Extending Interpreters:
Adding Complex Arithmetic
Although the addition of complex arithmetic to an interpreter appears
at first to be a significant modification, as it happens, except for
the addition of one line of code in the constructor for the
Dataset class which predefines
i, all of the modifications are confined to the Value class. Although these modifications
are extensive, they should be moderately clear to any experienced
programmer with a basic understanding of complex arithmetic.
Since the modifications are confined to the files
comdefs.h and comdefs.cpp and require no syntactic changes, it is possible
to add complex arithmetic to any of the four interpreters in the kit by
replacing comdefs.h and comdefs.cpp with the complex versions of these
files: complex\comdefs.h and complex\comdefs.cpp.
One of the principal design criteria of the Extensible Interpreter
Development Kit was that adding new functionality should consist primarily
of adding code to handle the new functionality, not changing
existing code. As can be seen by inspecting the summary of changes that
follows, this criterion has largely been satisfied except where there are
necessary interactions between the existing integerType and realType types and the new complexType.
Modifications to the Value Class
The approach taken to add complex arithmetic support is to modify the Value class so that a value object may
contain a complex value. Note that this is substantially more complicated
than adding array support. The reason is that support for complex values
interacts strongly with the code for integer and real data types.
The modifications required to support complex
arithmetic are as follows:

Add a new type, complexType, to the
Type enumeration.

Add a struct to the anonymous
union that provides storage for the real and imaginary parts of
a complex number. The real and imaginary parts of the complex number
may be accessed as part.real and part.imag.
Note that because of the way unions work in C/C++,
the real part can be referred to either as value or as
part.real.

Add a constructor to the Value class
that will create a Value object containing a complex value.

Modify all other constructors so they initialize the imaginary part to
zero. In principle, this is necessary only for integerType
and realType constructors, however it seems good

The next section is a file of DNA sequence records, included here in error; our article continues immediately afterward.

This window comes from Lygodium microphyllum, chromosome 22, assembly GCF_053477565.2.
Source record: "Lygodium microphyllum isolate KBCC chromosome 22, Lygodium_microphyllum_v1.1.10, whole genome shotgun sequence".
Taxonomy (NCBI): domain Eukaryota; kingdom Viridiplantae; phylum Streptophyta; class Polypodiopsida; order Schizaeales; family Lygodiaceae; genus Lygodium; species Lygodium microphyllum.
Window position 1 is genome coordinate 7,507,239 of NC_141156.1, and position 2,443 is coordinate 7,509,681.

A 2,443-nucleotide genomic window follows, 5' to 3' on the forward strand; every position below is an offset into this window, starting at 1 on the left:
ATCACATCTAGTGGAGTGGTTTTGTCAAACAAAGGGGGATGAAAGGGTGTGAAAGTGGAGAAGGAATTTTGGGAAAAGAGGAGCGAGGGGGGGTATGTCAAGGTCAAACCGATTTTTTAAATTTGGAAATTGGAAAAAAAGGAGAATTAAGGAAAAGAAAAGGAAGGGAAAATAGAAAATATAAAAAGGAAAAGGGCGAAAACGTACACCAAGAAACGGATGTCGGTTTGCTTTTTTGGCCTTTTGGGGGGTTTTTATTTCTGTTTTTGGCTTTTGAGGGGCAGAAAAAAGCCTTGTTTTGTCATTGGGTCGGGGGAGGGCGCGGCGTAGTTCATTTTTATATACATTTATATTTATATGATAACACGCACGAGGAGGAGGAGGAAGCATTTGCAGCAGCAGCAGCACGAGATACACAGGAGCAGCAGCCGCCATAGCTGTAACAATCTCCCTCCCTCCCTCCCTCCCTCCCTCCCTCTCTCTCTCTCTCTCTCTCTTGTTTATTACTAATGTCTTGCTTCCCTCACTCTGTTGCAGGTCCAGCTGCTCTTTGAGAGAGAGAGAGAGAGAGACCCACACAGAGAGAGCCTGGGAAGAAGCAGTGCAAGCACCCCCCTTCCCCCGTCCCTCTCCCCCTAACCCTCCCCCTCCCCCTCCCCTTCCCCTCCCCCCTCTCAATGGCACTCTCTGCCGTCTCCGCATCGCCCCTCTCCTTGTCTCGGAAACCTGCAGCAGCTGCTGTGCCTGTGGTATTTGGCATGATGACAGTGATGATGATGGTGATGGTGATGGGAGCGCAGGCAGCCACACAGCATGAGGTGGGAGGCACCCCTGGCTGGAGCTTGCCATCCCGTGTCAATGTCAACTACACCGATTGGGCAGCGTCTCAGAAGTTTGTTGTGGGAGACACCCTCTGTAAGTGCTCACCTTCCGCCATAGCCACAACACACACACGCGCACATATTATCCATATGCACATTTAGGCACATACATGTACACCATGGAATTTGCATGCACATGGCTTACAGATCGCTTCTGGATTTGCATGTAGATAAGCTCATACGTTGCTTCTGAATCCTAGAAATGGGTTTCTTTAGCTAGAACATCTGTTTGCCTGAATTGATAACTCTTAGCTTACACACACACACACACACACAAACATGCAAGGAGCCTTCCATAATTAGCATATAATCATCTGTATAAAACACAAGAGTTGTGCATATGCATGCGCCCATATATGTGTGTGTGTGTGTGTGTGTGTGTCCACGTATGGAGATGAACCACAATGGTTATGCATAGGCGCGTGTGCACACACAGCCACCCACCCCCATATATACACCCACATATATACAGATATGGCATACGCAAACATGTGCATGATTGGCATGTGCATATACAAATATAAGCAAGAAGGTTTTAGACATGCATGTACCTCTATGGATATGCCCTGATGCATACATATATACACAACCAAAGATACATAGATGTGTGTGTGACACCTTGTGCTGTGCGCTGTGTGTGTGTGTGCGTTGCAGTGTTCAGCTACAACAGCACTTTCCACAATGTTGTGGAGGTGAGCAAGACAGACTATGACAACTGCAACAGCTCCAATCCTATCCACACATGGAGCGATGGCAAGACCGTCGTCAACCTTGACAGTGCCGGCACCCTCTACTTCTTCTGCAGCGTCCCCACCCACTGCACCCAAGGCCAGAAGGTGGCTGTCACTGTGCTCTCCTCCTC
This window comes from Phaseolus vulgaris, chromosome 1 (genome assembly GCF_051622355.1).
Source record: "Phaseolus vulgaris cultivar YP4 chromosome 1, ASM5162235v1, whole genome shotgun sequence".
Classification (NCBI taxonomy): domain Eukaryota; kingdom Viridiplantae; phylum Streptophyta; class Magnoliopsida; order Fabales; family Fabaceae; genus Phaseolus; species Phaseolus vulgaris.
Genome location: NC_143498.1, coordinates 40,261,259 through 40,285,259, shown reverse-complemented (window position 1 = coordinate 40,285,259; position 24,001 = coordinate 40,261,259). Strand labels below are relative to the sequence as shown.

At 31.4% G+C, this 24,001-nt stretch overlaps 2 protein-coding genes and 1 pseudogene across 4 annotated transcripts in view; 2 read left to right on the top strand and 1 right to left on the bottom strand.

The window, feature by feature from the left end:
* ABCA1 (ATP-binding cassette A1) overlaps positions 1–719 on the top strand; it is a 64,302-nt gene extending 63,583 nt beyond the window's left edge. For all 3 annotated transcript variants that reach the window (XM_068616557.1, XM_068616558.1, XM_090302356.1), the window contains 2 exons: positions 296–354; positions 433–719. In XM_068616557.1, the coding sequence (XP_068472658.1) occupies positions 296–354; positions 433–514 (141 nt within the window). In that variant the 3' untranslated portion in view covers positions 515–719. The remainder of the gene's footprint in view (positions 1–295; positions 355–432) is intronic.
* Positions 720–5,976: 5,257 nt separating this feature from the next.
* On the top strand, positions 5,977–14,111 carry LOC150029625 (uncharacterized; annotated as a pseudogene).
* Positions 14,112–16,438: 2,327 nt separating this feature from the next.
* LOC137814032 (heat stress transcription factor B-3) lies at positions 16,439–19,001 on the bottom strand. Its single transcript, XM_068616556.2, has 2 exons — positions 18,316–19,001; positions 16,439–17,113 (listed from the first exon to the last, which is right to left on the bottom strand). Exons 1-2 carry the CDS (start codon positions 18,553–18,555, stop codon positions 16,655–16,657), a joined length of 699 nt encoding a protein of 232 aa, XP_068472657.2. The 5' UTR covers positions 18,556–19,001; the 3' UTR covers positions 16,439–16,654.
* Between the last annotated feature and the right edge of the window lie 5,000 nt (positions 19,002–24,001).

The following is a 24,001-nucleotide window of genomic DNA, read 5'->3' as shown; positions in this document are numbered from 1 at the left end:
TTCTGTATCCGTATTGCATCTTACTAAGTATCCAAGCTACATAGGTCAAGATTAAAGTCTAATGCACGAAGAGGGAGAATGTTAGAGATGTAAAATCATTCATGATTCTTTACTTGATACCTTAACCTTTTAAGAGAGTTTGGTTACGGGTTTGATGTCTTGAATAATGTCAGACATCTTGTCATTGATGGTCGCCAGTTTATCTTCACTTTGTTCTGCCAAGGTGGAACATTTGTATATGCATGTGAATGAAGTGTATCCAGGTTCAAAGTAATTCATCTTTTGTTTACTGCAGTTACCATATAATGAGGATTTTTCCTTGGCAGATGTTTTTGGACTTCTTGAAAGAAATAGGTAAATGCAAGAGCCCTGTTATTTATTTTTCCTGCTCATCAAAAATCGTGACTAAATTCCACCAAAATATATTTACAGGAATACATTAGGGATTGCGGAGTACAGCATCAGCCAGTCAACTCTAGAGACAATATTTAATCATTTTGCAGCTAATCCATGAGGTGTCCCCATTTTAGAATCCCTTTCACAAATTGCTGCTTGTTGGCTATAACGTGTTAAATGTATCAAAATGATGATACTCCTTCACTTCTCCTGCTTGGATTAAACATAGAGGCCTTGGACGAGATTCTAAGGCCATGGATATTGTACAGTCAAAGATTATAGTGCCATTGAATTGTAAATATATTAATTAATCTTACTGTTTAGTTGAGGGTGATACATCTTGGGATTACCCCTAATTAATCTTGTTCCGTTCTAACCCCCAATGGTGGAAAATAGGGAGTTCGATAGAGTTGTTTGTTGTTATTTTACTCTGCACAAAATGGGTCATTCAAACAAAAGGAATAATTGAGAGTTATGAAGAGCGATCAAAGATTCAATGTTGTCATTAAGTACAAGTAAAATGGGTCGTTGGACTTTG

programming practice to do it in all cases.

Add complexType cases to the switch statements in the following functions.

Add function objects and entries in the
functionTable to handle the
following functions:

In addition to the new constructor,
add the following new functions to the Value class to support the
above modifications:

Add string constants for error messages corresponding to new error
modes:
 A complex (or real or integer) operand is required
 A real (or integer) operand is required
Value(double x, Type t);

Change assertScalar()
to assertComplex(), since it is
legitimate to initialize a complex value with a purely real value.
Value(const Value &v);

Add code to copy the imaginary part of the argument value.
int isTrue() const ;

Return true if either the real part or the imaginary part is not zero.
const Value &print(ostream &f) const;

Add a call to complexToString()
to get a string representation of the complex number in the form 17 + 42*i
Print the string.
Value &operator = (const Value &v);

Set both real and imaginary parts.
Value &operator += (const Value &v) ;

There are two cases to be dealt with:

The destination is a string and the argument is complex. In this case,
invoke the complexToString()
function to create a string representation of the complex value.

The destination is complex. Do the indicated arithmetic. Note that
the imaginary part of an integer or real is zero. Notice that the
value can be promoted.
Value &operator = (const Value &v) ;

Do the indicated arithmetic and promote the type if appropriate.
Value &operator *= (const Value &v) ;

Do the indicated arithmetic and promote the type if appropriate.
Value &operator /= (const Value &v);

Do the indicated arithmetic and promote the type if appropriate.
 Comparison Operators

Complex numbers are not ordered, so only equality and inequality operators
are implemented.
void assertComplex() const;

Throws an InterpreterError exception if the value cannot be construed
to be complex.
double magnitudeSquared() const;

Calculates the square of the magnitude of a complex number.
double magnitude() const ;

Calculates the magnitude of a complex number.
double getReal() const ;

Returns the real part of a complex number.
double getImag() const;

Returns the imaginary part of a complex number.
char *complexToString(char *buf) const;

Creates a string representation of a complex number.
The following additional modifications were required:

In the constructor for the Dataset
class, add a single statement:
value("i") = Value(0,1);
This statement predefines the variable i and assigns to it a
value with the real part = 0 and the imaginary part = 1, in other words,
this sets i to its customary value in complex arithmetic. Note
that electrical engineers might, for the sake of tradition, wish to
change this variable to j. If this is done, the complexToString() function should also be
changed to use j instead of i.

Additionally, the functions defined in the
FunctionTable
had to be modified to accommodate complex arguments and complex results.
For an explanation of the changes, see any elementary calculus textbook.